The Complete I Ching: The Definitive Translation by Taoist Master Alfred Huang
Korean Traditional Martial Art: Taekwondo Philosophy and Culture by Kyong Myong Lee
What the Buddha Taught by Walpola Rahula
Buddhism without Beliefs: A Contemporary Guide to Awakening by Stephen Batchelor
The Tao Te Ching by Lao Tzu

In my experience, repeatedly reading such resources while continuing to learn the physical aspects of Taekwondo yields new understanding with each reading. For me, practicing Taekwondo, including learning its underlying philosophy, is a life-long commitment to personal growth, not merely a physical or intellectual endeavor.

Cynthia

This is exact and what was intended by giving the brief information that is found in the KTA/Kukkiwon text. Examples: Taegeuk Poomsae is symbolized by 8 trigrams from the I-Ching. Taekwondo descends from Taekkyon. The philosophy comes down to us from the Hwarang and Seonbae. Ect.

These statements are gates. If we are wise enough not to just stand at the gate, and mimic the gate, but to open it and go in deep, we will learn a great many things about ourselves and the world, Taekwondo, Karate, Judo, Kendo, etc are just vehicles to get us there. But we are stupid if we just stand at the gate and think that is all there is. Those statements above should prompt us to search, well at least that is what they did for me.

It's like the discussion of 1st Degree Black Belt and what it means. Who cares about all the drama, what it really means is that someone used a carrot to get you to another gate, hoping you go inside. Once inside, you will find that Dan does not matter, Taekwondo does not matter, nothing matters. what matters is you go here, and now you know. The boat that brought you here. Who cares.
 

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Fantastic insight into Poomsae symbolism, and not something that I've found to be readily available. Thank you for this. I'd love to understand more, can you recommend any sources of more information on Yeokhak / Korean symbology please?

Gnarlie

Oh, I just remembered. You and I had partially discussed Poomsae Keumgang, this is found in Keumgang and it explains Keumgang too. This meaning in the Poomsae is not just pure symbolism in most cases, it is philosophy through action and through application. But not in the way many folks think, like bunkai. Bunkai is creative exercise, yeokhak is a a practical one that applies to all martial arts motions/actions, etc.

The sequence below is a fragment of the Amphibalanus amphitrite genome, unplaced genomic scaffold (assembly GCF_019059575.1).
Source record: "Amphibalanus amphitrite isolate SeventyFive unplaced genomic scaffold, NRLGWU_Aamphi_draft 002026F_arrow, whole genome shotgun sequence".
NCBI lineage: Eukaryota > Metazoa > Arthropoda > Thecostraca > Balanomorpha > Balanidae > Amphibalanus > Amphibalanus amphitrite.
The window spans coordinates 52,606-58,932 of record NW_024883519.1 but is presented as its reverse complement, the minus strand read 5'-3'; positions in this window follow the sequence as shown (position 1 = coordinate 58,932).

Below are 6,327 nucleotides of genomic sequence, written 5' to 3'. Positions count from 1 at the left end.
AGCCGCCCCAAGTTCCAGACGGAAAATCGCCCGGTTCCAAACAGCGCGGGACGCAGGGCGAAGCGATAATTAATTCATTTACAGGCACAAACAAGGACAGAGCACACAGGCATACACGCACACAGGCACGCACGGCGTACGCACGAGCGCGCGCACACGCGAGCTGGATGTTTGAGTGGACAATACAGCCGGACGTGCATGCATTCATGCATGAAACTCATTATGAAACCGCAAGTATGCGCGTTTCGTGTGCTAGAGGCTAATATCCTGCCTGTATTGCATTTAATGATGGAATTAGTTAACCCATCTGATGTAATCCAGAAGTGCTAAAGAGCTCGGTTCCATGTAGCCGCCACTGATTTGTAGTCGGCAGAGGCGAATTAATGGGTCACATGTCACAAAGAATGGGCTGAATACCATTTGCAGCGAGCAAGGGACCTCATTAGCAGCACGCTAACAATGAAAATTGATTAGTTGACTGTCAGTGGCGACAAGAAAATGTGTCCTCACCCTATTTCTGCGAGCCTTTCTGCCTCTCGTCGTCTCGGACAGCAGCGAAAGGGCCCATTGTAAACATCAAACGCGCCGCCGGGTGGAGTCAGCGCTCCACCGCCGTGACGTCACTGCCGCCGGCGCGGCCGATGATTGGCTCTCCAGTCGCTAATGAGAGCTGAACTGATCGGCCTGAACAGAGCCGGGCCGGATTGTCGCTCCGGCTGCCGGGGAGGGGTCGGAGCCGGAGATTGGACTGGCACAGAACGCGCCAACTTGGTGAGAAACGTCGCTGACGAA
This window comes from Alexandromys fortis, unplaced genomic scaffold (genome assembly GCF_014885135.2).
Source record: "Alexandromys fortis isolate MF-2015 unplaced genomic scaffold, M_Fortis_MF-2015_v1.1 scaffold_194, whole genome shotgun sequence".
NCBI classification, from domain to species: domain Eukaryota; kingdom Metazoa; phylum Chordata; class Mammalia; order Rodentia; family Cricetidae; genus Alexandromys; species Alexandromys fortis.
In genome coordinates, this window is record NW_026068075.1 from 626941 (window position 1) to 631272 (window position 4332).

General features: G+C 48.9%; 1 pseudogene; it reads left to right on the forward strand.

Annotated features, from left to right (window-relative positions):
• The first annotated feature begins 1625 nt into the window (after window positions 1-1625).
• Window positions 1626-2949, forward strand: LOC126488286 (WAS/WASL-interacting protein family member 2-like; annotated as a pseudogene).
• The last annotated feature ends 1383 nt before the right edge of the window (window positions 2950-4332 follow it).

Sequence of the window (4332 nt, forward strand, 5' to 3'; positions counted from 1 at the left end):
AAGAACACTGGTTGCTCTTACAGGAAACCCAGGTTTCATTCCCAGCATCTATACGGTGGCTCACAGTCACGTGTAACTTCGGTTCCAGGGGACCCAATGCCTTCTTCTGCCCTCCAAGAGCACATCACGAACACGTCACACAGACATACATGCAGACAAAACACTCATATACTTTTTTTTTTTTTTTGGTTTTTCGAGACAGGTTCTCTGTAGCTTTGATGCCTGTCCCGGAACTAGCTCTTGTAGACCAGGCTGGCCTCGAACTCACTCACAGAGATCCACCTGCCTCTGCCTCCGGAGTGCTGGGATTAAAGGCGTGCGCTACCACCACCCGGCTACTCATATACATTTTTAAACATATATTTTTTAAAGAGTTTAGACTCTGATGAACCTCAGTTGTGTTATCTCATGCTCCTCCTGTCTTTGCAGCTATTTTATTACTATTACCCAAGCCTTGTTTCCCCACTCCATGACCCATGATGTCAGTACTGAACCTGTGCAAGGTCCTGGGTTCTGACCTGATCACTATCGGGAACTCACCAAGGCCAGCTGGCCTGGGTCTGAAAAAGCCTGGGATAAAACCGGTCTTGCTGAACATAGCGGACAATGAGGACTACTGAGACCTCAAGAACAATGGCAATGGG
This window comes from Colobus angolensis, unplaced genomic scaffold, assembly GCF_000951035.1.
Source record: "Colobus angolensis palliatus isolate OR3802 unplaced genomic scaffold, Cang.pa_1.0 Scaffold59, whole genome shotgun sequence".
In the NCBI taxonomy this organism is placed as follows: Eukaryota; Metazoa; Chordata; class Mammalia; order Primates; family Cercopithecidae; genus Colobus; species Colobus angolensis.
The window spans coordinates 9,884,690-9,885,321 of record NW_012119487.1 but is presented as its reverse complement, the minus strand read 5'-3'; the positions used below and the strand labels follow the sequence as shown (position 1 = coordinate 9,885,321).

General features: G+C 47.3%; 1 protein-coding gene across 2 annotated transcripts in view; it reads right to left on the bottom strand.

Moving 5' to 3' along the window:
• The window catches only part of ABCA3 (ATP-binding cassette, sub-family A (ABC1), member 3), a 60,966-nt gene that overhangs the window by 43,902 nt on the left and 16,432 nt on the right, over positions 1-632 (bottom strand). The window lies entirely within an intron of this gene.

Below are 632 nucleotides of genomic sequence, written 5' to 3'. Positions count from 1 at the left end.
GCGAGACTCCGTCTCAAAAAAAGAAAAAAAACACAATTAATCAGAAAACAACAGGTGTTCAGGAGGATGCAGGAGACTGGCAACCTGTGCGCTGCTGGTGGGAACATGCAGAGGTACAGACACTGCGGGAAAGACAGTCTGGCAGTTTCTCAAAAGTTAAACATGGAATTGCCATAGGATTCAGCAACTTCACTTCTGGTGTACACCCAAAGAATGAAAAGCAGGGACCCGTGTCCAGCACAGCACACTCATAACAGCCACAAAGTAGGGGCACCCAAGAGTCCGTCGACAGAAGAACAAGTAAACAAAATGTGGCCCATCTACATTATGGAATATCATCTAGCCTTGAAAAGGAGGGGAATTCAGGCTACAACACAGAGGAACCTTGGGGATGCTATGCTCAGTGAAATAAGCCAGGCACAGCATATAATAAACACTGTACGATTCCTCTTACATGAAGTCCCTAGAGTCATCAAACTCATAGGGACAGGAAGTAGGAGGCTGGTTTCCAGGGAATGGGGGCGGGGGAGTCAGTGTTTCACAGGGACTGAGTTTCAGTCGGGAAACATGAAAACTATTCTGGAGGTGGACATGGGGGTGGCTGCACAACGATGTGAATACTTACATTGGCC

OP
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Oh, I just remembered. You and I had partially discussed Poomsae Keumgang, this is found in Keumgang and it explains Keumgang too. This meaning in the Poomsae is not just pure symbolism in most cases, it is philosophy through action and through application. But not in the way many folks think, like bunkai. Bunkai is creative exercise, yeokhak is a a practical one that applies to all martial arts motions/actions, etc.

Can you say more about the differences between bunkai/boon hae & yeokhak. Yeokhak is a new term for me. Can you give examples of the differences? Thank you!
 

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Can you say more about the differences between bunkai/boon hae & yeokhak. Yeokhak is a new term for me. Can you give examples of the differences? Thank you!

Bunkai is basically guessing, creating, thinking if this happens, then do that, ect. Nothing wrong with it.

Yeokhak is like quantum mechanics, principles. Varying balance in various positions and when and how to strike, or cover in accord with that balance. Of course determined by the center of gravity and differing rotational forces. All these variables acting on each other as well, in accord with the principles of change found within the I-Ching.
 

mastercole

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Fantastic insight into Poomsae symbolism, and not something that I've found to be readily available. Thank you for this. I'd love to understand more, can you recommend any sources of more information on Yeokhak / Korean symbology please?

Gnarlie

The source would be a collection of the right books, DVD's and training with the right people. Or, this book, but it is in Korean language, lot's of Hanja/Hanmoon, published in 1808. Maybe try to find an English translation of it.

http://books.google.com/books/about/冽蝞.html?id=8Q2NGwAACAAJ
 

Gnarlie

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Thank you very much. That's the Korean language version of the I Ching, yes? I have found an english translation. Also, interestingly, searching for a definition of Yeokhak brings up: